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Saharan dust returns to the US this week

The dust is expected to improve as it moves across Florida this week, but likely to worsen as it reaches the Texas and Louisiana coasts.

The dust will also remain in place for much of the Caribbean and Mexico.

“The concentration of last week’s dust was historic. This week’s dust is much more typical of what we see in any given year,” CNN meteorologist Judson Jones says.

Saharan dust travels to the US every year. It is lifted into the atmosphere by wind and thunderstorms in Africa, as it starts a 5,000 miles journey to the Caribbean and US. This year is the worst in decades.

The dust can white-out the sky, causing poor air quality, as seen in this before and after photo of Flagler Beach, Florida, last Friday.
This next round of dust isn’t expected to be as dense as the previous one, but it will still be bad enough to bother some with allergies and asthma. According to the Georgia Department of Public Health, the dust can cause eye, nose and throat irritation.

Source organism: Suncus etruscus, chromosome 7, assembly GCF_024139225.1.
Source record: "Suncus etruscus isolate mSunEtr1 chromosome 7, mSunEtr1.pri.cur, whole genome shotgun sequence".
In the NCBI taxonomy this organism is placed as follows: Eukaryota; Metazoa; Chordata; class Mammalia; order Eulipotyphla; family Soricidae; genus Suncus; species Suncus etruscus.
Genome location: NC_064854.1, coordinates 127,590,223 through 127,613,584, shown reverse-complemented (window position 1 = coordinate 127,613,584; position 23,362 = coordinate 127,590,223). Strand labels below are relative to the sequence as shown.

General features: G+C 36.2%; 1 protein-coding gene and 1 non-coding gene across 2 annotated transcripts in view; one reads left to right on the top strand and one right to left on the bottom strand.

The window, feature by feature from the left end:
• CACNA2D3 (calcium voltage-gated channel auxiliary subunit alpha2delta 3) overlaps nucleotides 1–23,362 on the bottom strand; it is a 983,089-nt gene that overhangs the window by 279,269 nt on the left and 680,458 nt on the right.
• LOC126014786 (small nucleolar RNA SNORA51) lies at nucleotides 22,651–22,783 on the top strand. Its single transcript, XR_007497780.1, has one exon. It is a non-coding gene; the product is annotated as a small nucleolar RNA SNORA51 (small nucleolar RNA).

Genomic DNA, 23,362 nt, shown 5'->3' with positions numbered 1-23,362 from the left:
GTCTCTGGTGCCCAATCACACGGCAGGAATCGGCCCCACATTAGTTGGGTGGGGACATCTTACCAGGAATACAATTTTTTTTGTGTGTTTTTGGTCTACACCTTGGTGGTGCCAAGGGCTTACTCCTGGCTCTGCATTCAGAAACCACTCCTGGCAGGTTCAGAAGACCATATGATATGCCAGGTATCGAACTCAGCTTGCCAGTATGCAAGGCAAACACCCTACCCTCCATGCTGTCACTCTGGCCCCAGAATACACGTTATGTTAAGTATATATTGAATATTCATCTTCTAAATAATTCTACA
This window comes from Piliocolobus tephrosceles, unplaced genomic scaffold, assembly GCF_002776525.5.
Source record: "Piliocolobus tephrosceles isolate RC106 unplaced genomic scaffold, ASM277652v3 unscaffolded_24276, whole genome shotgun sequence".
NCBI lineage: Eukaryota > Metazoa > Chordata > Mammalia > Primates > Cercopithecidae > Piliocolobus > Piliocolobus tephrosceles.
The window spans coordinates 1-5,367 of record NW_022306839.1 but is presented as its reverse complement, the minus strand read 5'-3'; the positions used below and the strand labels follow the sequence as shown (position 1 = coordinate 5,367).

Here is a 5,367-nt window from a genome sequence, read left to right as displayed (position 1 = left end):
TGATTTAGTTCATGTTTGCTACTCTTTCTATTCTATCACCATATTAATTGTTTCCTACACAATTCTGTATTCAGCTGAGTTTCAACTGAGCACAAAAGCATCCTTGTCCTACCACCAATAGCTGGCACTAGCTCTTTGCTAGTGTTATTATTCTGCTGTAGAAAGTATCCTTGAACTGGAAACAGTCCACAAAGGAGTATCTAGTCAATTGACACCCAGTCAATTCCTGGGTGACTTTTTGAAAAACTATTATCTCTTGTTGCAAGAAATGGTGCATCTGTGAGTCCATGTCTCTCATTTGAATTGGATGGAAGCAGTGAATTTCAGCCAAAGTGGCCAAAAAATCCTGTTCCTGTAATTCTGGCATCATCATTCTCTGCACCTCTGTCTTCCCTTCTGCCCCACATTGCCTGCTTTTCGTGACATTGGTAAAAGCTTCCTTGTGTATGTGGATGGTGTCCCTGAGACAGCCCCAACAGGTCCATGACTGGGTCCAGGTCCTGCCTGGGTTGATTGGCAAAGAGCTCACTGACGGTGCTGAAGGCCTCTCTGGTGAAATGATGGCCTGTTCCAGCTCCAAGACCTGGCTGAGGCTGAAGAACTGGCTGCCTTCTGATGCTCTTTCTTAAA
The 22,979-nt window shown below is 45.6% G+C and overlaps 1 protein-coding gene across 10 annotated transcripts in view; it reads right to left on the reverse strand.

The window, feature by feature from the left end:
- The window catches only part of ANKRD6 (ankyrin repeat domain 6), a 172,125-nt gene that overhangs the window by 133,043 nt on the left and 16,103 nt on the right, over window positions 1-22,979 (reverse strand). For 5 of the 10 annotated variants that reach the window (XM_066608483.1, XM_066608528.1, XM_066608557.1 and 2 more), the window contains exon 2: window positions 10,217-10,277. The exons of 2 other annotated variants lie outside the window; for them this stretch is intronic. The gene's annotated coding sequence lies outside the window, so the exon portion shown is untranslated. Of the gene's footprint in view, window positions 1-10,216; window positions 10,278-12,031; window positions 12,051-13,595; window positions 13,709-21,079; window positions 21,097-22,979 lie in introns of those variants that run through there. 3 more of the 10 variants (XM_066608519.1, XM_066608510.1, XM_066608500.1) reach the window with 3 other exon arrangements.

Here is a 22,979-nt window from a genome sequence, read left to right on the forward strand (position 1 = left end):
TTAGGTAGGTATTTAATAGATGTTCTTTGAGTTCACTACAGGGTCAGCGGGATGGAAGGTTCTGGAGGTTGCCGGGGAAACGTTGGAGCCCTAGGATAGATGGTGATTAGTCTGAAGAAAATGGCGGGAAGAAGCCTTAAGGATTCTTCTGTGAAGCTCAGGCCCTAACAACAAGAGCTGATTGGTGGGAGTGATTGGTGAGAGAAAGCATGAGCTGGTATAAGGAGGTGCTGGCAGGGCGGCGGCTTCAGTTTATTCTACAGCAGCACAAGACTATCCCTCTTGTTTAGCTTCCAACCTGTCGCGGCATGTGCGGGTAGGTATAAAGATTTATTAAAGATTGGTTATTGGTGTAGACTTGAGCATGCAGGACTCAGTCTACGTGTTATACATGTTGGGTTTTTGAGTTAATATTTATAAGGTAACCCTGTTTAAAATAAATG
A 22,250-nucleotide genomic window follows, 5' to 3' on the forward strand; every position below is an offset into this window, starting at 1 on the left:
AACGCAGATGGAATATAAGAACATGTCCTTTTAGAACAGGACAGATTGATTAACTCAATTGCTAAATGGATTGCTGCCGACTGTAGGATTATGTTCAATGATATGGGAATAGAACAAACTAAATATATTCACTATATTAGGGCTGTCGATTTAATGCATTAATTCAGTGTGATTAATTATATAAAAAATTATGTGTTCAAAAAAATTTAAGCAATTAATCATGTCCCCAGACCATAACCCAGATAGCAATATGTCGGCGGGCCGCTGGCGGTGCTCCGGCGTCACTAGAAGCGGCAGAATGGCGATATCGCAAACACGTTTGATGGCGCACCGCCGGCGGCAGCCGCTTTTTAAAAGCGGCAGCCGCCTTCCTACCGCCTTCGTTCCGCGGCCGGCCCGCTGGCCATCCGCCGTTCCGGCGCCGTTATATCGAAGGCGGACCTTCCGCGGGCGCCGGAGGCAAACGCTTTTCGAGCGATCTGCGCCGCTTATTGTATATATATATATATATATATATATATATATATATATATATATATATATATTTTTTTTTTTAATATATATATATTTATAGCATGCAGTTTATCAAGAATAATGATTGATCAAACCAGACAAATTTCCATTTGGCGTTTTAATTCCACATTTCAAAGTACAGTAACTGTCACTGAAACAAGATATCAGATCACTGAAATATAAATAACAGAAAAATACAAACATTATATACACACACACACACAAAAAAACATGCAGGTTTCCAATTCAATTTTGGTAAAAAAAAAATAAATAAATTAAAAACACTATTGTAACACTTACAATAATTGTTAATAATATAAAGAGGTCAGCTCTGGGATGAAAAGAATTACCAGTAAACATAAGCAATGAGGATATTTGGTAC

“By the time the dust cloud reaches the US, most of the larger grains have fallen out due to gravity. What is left is the smallest particles known as PM2.5. They are the most dangerous to breathe into your lungs,” CNN meteorologist Chad Myers says.

However, there are some positive aspects to the Saharan dust. One is limiting the development of tropical systems in the Atlantic due to the dry air surrounding the dust.

Also, it can create some of the most striking sunrises and sunsets. According to CNN meteorologist Haley Brink, “the dust particles high up in the atmosphere can scatter sunlight and create some of the most vivid sunsets.”

The dust should improve by the end of the week.

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